Unattended Upgrades With Mailgun
4 min read

Unattended Upgrades With Mailgun

System updates are very important as they contain bug fixes, security patches and feature improvements. Sometimes these updates can break system functions so it’s always a good idea to send yourself a changelog of what has been updated to help problem solve in the event of an update breaking something.

We’re going to use a mail service called Mailgun for no other reason than it’s my preferred choice of email delivery provider, they’re also currently free.

First we’re going to configure unattended upgrades to upgrade our system, I’m using Ubuntu 18.04 though you should be able to use this guide on different versions of Ubuntu.

Installing Unattended Upgrades

First we’ll need to make sure you have the unattended upgrades packaged installed in your OS, my version of Ubuntu already had the package installed.

sudo apt-get install unattended-upgrades 

Amend Periodic Config

Open up your systems periodic configuration file and amend the lines to they look the same as the below.

$ sudo nano /etc/apt/apt.conf.d/10periodic
APT::Periodic::Update-Package-Lists "1";
APT::Periodic::Download-Upgradeable-Packages "1";
APT::Periodic::AutocleanInterval "7";

This sets Ubuntu to search for new updates everyday, download updates every day, clear apt cache every 7 days.

Unattended Upgrades Config

$ sudo nano /etc/apt/apt.conf.d/50unattended-upgrades
Unattended-Upgrade::Allowed-Origins {
        // Extended Security Maintenance; doesn't necessarily exist for
        // every release and this system may not have it installed, but if
        // available, the policy for updates is such that unattended-upgrades
        // should also install from here by default.
//      "${distro_id}:${distro_codename}-proposed";
//      "${distro_id}:${distro_codename}-backports";

Edit the following lines to upgrade the default system packages and install security patches.

If you scroll further down you’ll also see additional options such as auto rebooting after updates, bandwidth restrictions etc…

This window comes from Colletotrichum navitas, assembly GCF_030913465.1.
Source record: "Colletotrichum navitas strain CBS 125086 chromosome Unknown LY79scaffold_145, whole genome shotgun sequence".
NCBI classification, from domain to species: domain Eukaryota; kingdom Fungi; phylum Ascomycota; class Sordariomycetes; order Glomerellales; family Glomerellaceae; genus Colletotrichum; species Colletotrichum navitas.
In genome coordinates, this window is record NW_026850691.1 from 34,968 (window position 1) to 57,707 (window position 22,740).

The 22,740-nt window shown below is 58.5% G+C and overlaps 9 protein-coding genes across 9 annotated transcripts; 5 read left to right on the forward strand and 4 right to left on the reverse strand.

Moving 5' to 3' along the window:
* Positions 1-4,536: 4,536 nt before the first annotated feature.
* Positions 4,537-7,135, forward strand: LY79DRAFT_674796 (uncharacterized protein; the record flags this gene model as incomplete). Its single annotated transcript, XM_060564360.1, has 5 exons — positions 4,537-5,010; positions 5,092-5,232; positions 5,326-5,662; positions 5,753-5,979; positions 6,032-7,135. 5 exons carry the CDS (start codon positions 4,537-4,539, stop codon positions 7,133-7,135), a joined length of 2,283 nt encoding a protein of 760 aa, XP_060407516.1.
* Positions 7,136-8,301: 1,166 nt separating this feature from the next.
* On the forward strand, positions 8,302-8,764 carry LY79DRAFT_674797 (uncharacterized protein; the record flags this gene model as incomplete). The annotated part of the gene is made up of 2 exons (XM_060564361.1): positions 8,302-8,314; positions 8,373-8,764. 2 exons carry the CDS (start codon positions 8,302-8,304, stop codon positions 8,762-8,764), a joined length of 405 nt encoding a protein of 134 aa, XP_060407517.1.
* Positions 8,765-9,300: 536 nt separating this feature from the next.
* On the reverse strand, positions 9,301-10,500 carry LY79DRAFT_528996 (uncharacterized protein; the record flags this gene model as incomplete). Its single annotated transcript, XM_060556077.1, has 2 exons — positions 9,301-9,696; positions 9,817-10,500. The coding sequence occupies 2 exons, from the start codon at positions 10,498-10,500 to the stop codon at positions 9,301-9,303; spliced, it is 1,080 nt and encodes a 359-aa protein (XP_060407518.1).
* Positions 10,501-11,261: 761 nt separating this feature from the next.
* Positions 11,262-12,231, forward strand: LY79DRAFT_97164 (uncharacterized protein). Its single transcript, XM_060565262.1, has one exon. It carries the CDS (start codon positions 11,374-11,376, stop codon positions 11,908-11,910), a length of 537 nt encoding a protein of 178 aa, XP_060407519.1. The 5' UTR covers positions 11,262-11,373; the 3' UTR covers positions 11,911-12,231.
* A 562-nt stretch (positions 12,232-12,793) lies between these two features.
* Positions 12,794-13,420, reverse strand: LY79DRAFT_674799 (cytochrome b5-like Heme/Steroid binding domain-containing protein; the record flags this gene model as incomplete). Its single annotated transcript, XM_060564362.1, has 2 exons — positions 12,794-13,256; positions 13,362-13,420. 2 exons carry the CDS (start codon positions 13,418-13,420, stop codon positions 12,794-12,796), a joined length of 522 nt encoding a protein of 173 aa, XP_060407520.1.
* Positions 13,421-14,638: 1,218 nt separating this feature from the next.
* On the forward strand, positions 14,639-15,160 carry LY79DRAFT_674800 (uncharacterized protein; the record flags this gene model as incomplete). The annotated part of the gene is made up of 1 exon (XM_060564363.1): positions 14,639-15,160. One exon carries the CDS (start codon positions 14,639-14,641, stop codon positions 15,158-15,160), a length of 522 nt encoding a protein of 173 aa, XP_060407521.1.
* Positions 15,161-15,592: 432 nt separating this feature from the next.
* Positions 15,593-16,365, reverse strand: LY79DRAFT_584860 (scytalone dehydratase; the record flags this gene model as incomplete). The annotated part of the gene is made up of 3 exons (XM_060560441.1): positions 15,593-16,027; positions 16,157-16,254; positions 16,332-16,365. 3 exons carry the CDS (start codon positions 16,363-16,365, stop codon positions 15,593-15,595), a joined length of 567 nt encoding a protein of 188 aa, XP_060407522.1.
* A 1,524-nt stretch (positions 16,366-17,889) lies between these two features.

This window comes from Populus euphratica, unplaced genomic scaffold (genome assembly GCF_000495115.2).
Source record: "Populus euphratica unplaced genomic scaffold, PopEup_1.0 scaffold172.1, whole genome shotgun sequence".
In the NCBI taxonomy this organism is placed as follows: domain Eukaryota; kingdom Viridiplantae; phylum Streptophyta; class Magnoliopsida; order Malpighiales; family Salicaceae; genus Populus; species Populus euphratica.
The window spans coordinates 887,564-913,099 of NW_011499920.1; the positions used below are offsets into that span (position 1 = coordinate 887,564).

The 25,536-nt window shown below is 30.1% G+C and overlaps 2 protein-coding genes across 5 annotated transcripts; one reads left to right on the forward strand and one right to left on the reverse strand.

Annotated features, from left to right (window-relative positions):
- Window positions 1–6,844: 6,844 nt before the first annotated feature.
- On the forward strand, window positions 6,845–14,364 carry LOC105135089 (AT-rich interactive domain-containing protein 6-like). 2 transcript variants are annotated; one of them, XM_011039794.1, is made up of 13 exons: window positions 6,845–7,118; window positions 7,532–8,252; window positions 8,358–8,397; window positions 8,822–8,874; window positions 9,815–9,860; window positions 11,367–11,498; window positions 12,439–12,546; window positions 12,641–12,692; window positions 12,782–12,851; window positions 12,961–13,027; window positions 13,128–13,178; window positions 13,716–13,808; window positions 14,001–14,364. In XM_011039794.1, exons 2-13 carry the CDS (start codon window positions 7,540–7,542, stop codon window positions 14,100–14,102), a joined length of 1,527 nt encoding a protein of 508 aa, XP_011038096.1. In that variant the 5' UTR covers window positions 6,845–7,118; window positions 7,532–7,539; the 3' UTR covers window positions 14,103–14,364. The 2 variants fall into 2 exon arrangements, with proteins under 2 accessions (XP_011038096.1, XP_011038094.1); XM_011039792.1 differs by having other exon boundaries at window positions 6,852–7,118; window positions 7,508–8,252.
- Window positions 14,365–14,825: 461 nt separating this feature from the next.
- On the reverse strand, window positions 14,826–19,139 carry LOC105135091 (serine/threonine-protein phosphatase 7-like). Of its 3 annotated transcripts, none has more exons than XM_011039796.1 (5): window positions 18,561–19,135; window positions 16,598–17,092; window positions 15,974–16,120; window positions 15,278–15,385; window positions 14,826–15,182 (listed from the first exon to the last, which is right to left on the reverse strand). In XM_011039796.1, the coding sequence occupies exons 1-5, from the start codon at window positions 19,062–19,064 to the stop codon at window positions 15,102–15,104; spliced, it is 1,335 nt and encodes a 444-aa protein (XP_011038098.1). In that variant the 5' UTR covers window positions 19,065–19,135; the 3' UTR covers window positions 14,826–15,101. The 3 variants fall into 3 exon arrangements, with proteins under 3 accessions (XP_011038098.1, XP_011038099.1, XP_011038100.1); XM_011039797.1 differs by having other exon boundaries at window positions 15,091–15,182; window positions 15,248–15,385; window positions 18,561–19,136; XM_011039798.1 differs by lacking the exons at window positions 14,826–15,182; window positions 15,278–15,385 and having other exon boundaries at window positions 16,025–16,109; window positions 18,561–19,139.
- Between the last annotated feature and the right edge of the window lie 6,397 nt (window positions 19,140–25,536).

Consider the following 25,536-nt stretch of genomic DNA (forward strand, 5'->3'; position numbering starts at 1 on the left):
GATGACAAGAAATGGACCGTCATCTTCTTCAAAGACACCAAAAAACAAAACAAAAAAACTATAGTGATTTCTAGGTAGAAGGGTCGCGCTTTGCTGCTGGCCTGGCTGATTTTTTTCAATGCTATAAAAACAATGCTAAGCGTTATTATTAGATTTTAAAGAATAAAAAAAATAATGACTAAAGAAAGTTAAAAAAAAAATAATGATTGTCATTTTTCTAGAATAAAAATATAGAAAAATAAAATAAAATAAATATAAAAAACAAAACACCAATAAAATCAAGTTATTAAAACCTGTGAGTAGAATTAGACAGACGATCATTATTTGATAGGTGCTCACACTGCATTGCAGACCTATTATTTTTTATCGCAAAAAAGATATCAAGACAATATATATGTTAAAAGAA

Email Notifications

Now that we have unattended upgrades configured for automatic updates we’re now going to tell unattended upgrades to send a email containing a log of what packages it updated, reopen the unattended upgrades configuration and find the block below remove the comment and replace “root” with your email address for example “yourname@gmail.com”, also be sure to uncomment the line.

// Send email to this address for problems or packages upgrades
// If empty or unset then no email is sent, make sure that you
// have a working mail setup on your system. A package that provides
// 'mailx' must be installed. E.g. "user@example.com"
//Unattended-Upgrade::Mail "root";

Install the packages below which will enable us to send emails through Mailgun

apt-get install ssmtp mailutils

Open the ssmtp config file and fill in your login credentials, your end result should look similar to my configuration though you may need to manually add a few lines.

sudo nano /etc/ssmtp/ssmtp.conf

# Config file for sSMTP sendmail
# The person who gets all mail for userids < 1000
# Make this empty to disable rewriting.

# The place where the mail goes. The actual machine name is required no
# MX records are consulted. Commonly mailhosts are named mail.domain.com

# Where will the mail seem to come from?

# The full hostname

# Are users allowed to set their own From: address?
# YES - Allow the user to specify their own From: address
# NO - Use the system generated From: address



Ensure your login details are correct and you’re using the correct url for sending emails, as I’m using an EU server for mailgun my address is smtp.eu.mailgun.org.

Once you’ve finished editing we’re going to send a test email using the command below.

mail youremail@domain.com

Hit enter, you’ll be asked for a CC: which you can ignore since this is just a test email, then you’ll be asked for a subject type something for your email subject, enter again will give you a blank space for your email body which you should type a test message, press ctrl + d to send your message, if your email has been successfully sent you’ll see no message.

If you check the email account you sent an email to you should see the email you sent, possibly in your junk folder. If you’ve not received your test email I’d suggest checking your mail logs which you can find below.

sudo cat /var/log/mail.log

Congratulations you’ve now configured unattended upgrades with email notifications!